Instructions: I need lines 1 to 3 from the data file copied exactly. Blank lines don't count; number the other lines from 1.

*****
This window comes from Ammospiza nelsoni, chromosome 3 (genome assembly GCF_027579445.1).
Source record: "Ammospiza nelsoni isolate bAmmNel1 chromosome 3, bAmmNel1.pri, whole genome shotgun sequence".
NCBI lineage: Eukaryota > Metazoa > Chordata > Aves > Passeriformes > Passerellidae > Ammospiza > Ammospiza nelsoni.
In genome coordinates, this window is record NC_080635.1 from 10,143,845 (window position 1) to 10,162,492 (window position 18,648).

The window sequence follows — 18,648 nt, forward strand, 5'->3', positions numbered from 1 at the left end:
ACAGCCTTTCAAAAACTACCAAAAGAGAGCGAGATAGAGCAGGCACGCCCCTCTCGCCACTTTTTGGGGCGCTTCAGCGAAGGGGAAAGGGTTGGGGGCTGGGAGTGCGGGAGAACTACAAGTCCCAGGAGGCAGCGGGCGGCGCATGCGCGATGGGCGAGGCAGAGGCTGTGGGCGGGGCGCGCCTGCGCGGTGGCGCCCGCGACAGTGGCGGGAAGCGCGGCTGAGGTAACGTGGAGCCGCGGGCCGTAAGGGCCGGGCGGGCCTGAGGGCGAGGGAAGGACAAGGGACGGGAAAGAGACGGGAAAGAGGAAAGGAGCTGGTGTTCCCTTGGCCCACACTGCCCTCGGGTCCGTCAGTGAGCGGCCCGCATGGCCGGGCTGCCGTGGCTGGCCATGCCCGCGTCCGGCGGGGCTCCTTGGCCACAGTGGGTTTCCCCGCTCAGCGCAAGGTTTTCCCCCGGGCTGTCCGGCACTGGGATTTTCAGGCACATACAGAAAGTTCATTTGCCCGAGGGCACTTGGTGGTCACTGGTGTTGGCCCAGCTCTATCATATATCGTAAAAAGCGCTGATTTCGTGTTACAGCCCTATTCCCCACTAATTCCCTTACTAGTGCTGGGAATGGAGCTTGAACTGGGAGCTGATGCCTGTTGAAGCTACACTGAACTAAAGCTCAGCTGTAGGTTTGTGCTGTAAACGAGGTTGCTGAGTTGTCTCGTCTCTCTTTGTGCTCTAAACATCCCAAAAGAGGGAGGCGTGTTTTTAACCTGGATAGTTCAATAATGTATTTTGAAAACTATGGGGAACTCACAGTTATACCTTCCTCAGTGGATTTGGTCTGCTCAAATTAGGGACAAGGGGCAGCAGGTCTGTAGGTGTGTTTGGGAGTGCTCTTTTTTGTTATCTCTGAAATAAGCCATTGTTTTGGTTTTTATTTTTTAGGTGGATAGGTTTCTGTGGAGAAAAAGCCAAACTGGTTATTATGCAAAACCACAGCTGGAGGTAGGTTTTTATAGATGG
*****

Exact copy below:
This window comes from Ammospiza nelsoni, chromosome 3 (genome assembly GCF_027579445.1).
Source record: "Ammospiza nelsoni isolate bAmmNel1 chromosome 3, bAmmNel1.pri, whole genome shotgun sequence".
NCBI lineage: Eukaryota > Metazoa > Chordata > Aves > Passeriformes > Passerellidae > Ammospiza > Ammospiza nelsoni.